$\epsilon_{m}^{2} = V_{R}^2+(V_L-V_C)^2$ (44)

Using the equations developed above we have

$\epsilon_{m}^{2} = (IR)^{2}+(I X_L-I X_C)^2$ (45)

Rearranging we have

$I=\frac{\epsilon_m}{\sqrt{R^2 + (X_L - X_C)^2}}$ (46)

We call the quantity in the denominator the impedance Z of the circuit:

$Z=\sqrt{R^2 + (X_L - X_C)^2}$ (47)

Finally we can write

$I=\frac{\epsilon_m}{\sqrt{R^2 + (\omega_d L - \frac{\omega_d}{C})^2}}$ (48)

The Phase Constant
Again by geometric arguments we find that

$tan \phi = \frac{V_L-V_C}{V_R}=\frac{IX_L-IX_C}{IR}$ (49)

This yields

$tan \phi = \frac{X_L-X_C}{R}$ (50)

Power in Alternating-Current Circuits
When studying circuits we are only concerned with what is referred to as stead-state operation. In this the amount of energy stored in a capacitor and inductor remain constant. Because of this the only energy we need to be concerned of is that lost to thermal energy via a resistor in an RLC circuit. We can represent this rate of energy lost in terms of power:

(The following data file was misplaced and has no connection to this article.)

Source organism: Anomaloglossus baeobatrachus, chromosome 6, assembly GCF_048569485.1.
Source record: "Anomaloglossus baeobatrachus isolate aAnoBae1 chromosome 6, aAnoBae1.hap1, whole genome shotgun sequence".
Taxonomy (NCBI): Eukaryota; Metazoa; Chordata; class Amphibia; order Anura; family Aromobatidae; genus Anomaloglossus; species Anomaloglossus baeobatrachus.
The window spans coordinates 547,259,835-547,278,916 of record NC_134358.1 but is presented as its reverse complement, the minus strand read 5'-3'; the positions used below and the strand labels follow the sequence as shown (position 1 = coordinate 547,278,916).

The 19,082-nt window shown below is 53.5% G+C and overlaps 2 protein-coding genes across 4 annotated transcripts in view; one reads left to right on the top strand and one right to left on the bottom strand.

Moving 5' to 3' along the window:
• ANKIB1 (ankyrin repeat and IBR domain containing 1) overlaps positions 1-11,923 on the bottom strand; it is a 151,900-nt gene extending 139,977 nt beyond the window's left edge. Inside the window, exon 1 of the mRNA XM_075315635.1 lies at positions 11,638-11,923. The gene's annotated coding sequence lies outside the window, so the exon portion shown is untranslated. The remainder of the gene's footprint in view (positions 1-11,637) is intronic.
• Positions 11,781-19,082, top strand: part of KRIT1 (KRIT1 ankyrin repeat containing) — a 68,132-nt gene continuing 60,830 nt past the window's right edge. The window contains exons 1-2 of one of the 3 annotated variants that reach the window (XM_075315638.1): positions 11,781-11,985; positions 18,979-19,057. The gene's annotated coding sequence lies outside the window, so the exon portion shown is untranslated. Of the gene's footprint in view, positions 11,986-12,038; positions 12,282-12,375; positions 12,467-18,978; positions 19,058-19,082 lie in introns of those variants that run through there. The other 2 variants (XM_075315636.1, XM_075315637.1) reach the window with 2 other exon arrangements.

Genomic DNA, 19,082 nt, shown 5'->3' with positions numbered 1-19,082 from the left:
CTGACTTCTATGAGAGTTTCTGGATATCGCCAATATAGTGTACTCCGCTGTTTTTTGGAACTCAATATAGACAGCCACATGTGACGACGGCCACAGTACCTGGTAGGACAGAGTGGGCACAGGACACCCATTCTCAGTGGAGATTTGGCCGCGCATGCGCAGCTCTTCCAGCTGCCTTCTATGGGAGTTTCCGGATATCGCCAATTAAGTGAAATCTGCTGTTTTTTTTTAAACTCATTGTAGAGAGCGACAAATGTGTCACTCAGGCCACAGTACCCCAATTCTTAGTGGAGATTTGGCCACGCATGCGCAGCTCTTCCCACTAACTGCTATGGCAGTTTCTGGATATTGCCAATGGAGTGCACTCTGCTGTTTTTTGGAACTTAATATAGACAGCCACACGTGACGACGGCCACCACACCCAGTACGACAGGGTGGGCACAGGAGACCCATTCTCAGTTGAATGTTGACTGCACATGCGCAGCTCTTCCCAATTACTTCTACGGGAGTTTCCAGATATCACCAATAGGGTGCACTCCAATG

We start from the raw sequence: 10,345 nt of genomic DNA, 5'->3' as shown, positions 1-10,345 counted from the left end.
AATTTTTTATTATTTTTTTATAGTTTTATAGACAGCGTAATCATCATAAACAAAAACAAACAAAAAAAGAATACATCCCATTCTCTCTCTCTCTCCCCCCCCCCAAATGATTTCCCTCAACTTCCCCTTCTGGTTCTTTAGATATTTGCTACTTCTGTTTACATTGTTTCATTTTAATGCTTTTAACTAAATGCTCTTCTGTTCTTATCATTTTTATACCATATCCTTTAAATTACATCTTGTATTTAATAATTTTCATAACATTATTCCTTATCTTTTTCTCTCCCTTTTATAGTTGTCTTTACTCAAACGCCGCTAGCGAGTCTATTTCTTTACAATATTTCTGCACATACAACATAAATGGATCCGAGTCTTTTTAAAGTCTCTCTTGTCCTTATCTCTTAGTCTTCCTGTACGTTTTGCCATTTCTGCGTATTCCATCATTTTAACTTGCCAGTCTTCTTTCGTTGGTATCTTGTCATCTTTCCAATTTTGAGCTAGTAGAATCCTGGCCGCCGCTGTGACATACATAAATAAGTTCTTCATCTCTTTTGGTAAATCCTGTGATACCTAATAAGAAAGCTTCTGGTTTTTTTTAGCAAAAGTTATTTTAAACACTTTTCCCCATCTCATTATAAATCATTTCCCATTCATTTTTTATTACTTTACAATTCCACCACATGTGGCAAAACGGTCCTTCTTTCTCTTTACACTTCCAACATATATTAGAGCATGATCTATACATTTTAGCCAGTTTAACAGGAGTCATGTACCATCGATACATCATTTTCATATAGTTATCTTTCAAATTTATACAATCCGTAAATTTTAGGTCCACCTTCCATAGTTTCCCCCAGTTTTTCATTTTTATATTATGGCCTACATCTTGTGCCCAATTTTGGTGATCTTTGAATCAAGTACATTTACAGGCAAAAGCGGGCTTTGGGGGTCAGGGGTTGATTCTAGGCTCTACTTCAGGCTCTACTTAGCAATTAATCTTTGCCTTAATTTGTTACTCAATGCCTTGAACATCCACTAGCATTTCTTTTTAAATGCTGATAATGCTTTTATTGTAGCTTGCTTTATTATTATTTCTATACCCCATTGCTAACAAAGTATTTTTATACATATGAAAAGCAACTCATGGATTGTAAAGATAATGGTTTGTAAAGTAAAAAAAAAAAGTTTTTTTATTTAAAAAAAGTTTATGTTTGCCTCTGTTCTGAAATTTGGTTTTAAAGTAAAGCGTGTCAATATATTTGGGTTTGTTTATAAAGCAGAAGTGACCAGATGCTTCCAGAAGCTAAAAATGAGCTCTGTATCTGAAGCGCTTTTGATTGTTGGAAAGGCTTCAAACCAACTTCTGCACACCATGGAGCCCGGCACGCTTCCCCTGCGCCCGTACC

$P=i^2R=[Isin(\omega_d t - \phi)]^2R = I^2Rsin(\omega_d t - \phi)$ (51)

We seek to find the average rate of energy loss which would be:

$P_{avg}=\frac{I^2R}{2}=(\frac{I}{\sqrt{2}})^2R$ (52)

We call the quantity below the root-mean-square (rms) value of the current i

$I_{rms}=\frac{I}{\sqrt{2}}$ (53)

So we can write the average power in terms of the rms of the current

$P_{avg}=(I_{rms})^2R$ (54)

We can similarly write the voltage and emf values of the ac circuits

$V_{rms}=\frac{V}{\sqrt{2}}\quad \epsilon_{rms}=\frac{\epsilon_m}{\sqrt{2}}$ (55)

Finally we can write

$P_{avg}=\epsilon_{rms}I_{rms}cos(\phi)$ (56)

Transformers
As mentioned before the advantage to having an alternating current is the control of voltage. One can increase or decrease the voltage from the incoming emf. The basic mechanism to control such voltage is to set up an apparatus called a transformer. An ideal transformer consists of an iron core shaped like a rectangle. On one side of the rectangle the incoming circuit attached to the emf is wrapped around the core p times. A separate circuit is wrapped around the core s times. We can thus write

$V_s = V_p\frac{N_s}{N_p}$ (57)

So we can either increase or decrease the voltage of the circuit by controlling how many times it is wrapped around the iron core. The following is a demonstration of such a device.